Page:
This may not always work so neatly and so conclusively, but to repeat a mantra of Roberta's, if you throw out the small segments even before you begin your analysis, you will never see this obvious result.
But that does not mean that I have totally signed on to Roberta's attachment to small segments. When you are talking about matches that are only small segments, the kind that do not overlap large ones, CeCe is probably right. It's generally not a productive use of my time to examine them.
That is even more valid when talking about endogamous populations where we know in advance that there are distant common ancestors simply by virtue of our being Jewish. For us, the strategy I discussed with Kitty Cooper, looking at smaller segments once you have a large match as an umbrella, is still the way to go. How large is large and how small is small is still a matter of personal preference - and mine is to be conservative. To quote myself in another context "If it might be wrong, it doesn't belong."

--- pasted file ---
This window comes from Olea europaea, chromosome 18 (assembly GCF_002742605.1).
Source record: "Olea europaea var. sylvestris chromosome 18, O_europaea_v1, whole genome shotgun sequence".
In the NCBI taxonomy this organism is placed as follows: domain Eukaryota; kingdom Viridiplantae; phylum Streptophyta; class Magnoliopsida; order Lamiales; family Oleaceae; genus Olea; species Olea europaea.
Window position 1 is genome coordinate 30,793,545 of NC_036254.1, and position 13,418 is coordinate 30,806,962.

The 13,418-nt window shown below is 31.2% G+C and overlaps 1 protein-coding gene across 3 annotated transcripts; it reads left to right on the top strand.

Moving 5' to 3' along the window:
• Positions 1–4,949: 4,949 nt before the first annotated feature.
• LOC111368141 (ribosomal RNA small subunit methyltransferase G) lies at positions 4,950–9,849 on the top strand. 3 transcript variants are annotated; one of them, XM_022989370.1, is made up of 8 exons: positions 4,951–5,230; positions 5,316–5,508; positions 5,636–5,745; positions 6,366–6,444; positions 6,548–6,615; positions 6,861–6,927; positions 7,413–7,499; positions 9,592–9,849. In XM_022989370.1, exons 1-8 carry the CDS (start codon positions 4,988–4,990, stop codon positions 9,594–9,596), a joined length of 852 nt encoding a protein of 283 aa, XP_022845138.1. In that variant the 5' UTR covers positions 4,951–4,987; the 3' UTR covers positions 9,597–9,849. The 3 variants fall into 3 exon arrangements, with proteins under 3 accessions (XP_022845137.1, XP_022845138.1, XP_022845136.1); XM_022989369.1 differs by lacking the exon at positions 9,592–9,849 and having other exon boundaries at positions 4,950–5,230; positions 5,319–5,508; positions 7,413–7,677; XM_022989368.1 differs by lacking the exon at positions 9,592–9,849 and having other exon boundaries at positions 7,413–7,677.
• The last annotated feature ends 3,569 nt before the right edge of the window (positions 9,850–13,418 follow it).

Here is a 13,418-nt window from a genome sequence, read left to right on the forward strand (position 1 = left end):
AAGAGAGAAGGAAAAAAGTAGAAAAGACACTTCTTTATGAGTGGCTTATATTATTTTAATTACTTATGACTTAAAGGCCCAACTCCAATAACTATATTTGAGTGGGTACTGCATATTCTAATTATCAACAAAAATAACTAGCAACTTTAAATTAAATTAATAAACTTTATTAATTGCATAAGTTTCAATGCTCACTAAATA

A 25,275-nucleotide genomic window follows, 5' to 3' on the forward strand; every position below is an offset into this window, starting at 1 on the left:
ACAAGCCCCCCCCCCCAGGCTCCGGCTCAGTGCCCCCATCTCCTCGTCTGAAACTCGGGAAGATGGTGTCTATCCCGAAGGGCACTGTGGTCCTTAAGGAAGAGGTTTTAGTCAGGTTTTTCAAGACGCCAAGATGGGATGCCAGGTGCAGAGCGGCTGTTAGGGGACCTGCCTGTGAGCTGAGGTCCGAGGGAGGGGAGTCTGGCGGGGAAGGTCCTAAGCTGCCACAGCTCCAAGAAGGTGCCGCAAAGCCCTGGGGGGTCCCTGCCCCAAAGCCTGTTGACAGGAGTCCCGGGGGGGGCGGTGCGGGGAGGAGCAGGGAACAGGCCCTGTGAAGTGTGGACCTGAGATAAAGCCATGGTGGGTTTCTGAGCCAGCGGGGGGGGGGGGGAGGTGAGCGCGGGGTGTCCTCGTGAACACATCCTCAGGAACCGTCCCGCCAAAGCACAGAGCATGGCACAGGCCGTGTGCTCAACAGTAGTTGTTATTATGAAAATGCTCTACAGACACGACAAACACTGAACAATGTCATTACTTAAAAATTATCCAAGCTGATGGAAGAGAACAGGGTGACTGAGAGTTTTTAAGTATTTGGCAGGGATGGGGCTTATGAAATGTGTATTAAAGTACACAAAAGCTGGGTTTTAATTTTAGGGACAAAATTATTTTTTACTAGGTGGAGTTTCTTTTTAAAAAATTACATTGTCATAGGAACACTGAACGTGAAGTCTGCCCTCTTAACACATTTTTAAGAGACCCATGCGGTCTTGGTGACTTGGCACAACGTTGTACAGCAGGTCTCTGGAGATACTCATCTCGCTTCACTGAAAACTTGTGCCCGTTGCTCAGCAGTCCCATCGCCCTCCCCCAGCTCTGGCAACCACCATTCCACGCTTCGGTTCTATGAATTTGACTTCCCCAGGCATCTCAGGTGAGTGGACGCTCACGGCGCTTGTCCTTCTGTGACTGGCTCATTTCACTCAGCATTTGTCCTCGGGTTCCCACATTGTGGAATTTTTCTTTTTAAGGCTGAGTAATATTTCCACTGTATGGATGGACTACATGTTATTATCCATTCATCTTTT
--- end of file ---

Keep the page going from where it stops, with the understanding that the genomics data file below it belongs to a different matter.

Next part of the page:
For the non-endogamous, such as Roberta, you can probably afford to be more liberal.
A Study Using Small Segment Matching, by Roberta Estes
I am going to step through Roberta's blog and comment as I go along.
Sherlock Holmes is quoted as saying "When you have eliminated the impossible, whatever remains, however improbable, must be the truth." That does not mean that if we have nothing to go on aside from DNA, then DNA must have contain a usable truth. Maybe yes and maybe no.
Roberta writes " So we need to establish guidelines and ways to know if those small segments are reliable or not." I say, very carefully. Different circumstances require different tools and also create different opportunities. I want to read what all the experienced experts have to say but then I want to make my own decisions for my own families. Usually I will write about those decisions and will entertain debate. Ridicule, not so much. Genetic genealogy is way too new to have hard and fast rules, especially ones that begin :You can't..."